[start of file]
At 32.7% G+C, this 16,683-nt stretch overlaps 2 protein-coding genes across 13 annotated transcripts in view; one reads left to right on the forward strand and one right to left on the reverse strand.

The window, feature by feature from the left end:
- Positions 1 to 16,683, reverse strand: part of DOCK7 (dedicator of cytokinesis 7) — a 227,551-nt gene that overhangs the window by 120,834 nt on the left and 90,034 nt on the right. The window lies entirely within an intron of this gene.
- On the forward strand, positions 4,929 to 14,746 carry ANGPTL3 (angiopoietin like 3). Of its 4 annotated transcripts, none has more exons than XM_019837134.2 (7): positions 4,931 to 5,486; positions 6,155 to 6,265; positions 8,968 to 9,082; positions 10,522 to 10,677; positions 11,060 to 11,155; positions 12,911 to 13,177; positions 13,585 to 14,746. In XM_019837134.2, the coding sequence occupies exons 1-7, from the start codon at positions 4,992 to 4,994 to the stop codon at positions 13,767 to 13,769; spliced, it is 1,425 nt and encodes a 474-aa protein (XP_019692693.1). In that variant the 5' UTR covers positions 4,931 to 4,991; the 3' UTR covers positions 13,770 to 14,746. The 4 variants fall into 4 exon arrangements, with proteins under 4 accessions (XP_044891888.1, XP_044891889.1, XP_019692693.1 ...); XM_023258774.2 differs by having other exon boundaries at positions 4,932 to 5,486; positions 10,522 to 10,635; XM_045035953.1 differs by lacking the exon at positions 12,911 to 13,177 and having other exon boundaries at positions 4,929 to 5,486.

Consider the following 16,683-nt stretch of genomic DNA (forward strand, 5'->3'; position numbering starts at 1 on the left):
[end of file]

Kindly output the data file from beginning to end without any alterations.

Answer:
At 32.7% G+C, this 16,683-nt stretch overlaps 2 protein-coding genes across 13 annotated transcripts in view; one reads left to right on the forward strand and one right to left on the reverse strand.

The window, feature by feature from the left end:
- Positions 1 to 16,683, reverse strand: part of DOCK7 (dedicator of cytokinesis 7) — a 227,551-nt gene that overhangs the window by 120,834 nt on the left and 90,034 nt on the right. The window lies entirely within an intron of this gene.
- On the forward strand, positions 4,929 to 14,746 carry ANGPTL3 (angiopoietin like 3). Of its 4 annotated transcripts, none has more exons than XM_019837134.2 (7): positions 4,931 to 5,486; positions 6,155 to 6,265; positions 8,968 to 9,082; positions 10,522 to 10,677; positions 11,060 to 11,155; positions 12,911 to 13,177; positions 13,585 to 14,746. In XM_019837134.2, the coding sequence occupies exons 1-7, from the start codon at positions 4,992 to 4,994 to the stop codon at positions 13,767 to 13,769; spliced, it is 1,425 nt and encodes a 474-aa protein (XP_019692693.1). In that variant the 5' UTR covers positions 4,931 to 4,991; the 3' UTR covers positions 13,770 to 14,746. The 4 variants fall into 4 exon arrangements, with proteins under 4 accessions (XP_044891888.1, XP_044891889.1, XP_019692693.1 ...); XM_023258774.2 differs by having other exon boundaries at positions 4,932 to 5,486; positions 10,522 to 10,635; XM_045035953.1 differs by lacking the exon at positions 12,911 to 13,177 and having other exon boundaries at positions 4,929 to 5,486.

Consider the following 16,683-nt stretch of genomic DNA (forward strand, 5'->3'; position numbering starts at 1 on the left):